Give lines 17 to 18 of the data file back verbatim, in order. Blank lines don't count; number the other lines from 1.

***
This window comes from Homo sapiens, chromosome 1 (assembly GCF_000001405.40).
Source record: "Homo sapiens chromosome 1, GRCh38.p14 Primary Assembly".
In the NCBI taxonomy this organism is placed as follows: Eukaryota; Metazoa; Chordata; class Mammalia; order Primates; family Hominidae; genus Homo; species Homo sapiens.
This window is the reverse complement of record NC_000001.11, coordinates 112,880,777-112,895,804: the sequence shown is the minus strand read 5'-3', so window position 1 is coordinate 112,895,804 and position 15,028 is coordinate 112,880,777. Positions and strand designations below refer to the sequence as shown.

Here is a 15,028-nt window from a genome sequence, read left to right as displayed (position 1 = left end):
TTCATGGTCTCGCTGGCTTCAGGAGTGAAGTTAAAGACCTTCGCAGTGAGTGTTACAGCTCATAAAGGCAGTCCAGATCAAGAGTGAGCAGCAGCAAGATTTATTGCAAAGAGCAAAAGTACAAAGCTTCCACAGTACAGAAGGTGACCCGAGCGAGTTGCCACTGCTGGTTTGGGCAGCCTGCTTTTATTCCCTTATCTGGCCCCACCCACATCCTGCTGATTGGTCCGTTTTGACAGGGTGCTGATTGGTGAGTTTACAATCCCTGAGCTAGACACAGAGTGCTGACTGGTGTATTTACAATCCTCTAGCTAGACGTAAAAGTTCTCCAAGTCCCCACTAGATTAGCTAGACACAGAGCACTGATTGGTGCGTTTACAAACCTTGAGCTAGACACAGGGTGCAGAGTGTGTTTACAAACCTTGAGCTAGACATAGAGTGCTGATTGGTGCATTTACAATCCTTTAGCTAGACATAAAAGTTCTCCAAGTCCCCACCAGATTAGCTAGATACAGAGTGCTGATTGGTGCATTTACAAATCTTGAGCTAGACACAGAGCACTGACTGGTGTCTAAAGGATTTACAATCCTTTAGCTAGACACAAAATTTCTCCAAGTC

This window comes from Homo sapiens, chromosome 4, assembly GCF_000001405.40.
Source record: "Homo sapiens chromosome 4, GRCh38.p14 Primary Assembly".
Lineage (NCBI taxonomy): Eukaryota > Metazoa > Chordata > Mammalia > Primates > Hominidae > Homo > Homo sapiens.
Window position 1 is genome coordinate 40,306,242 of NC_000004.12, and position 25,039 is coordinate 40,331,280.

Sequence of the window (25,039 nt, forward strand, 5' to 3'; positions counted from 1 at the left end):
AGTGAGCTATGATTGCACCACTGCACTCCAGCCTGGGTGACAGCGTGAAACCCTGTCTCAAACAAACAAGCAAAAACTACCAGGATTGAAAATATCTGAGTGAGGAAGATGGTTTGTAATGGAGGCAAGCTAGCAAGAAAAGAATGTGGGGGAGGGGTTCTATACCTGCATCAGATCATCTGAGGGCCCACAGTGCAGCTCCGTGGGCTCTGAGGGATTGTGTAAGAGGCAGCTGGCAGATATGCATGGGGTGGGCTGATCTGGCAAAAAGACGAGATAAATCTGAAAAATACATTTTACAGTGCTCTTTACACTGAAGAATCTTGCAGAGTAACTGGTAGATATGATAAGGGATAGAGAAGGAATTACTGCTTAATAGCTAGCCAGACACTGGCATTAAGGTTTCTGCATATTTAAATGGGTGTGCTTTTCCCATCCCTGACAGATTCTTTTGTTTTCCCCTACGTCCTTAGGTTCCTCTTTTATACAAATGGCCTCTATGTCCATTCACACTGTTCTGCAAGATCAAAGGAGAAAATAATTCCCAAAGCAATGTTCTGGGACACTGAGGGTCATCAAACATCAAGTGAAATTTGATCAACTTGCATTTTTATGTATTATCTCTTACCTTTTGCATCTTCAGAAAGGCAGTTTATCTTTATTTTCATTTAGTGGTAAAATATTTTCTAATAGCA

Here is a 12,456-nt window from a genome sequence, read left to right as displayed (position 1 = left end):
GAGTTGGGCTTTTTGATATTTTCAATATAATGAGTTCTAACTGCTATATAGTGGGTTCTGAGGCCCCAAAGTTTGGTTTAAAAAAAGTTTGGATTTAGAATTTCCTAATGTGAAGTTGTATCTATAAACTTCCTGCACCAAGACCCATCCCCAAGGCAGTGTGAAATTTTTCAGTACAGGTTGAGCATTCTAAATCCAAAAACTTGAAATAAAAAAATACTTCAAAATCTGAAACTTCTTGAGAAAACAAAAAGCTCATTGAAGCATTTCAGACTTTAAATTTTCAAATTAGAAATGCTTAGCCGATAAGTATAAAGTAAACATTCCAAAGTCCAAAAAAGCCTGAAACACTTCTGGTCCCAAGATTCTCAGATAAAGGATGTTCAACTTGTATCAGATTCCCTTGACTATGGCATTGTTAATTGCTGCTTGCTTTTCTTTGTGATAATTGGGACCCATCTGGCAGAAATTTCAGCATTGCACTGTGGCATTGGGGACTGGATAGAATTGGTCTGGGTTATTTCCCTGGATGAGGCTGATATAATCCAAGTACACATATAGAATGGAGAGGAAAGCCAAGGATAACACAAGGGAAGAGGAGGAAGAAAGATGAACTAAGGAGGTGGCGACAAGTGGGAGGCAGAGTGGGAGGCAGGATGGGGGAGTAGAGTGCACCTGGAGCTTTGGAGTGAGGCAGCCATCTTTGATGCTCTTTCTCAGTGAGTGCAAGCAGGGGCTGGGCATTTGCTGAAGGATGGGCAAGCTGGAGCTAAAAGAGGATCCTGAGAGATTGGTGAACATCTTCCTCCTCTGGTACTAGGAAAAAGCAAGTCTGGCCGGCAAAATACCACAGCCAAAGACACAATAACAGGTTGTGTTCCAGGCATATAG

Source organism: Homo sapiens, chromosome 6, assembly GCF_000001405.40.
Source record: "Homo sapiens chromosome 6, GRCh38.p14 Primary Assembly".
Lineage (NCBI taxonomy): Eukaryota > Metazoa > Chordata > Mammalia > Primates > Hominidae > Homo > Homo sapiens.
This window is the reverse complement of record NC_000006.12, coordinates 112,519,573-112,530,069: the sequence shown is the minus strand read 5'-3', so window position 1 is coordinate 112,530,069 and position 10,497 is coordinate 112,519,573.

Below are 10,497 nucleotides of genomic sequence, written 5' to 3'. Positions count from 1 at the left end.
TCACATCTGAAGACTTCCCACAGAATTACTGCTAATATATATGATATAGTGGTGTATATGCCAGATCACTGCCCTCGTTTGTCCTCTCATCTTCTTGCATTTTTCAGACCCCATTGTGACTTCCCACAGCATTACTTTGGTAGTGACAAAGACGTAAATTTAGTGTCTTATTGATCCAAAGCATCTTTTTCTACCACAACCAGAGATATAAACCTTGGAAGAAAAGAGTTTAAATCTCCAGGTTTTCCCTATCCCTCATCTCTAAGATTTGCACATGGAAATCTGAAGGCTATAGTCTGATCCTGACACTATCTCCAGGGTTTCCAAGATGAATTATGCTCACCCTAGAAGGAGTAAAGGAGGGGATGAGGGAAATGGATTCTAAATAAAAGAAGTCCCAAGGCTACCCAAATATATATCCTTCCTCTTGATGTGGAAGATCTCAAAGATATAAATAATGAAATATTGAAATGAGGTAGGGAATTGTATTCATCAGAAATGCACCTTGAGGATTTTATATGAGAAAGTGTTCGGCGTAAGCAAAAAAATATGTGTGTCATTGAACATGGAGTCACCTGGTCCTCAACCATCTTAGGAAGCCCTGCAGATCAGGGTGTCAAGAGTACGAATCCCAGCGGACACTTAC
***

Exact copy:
Lineage (NCBI taxonomy): Eukaryota > Metazoa > Chordata > Mammalia > Primates > Hominidae > Homo > Homo sapiens.
This window is the reverse complement of record NC_000006.12, coordinates 112,519,573-112,530,069: the sequence shown is the minus strand read 5'-3', so window position 1 is coordinate 112,530,069 and position 10,497 is coordinate 112,519,573.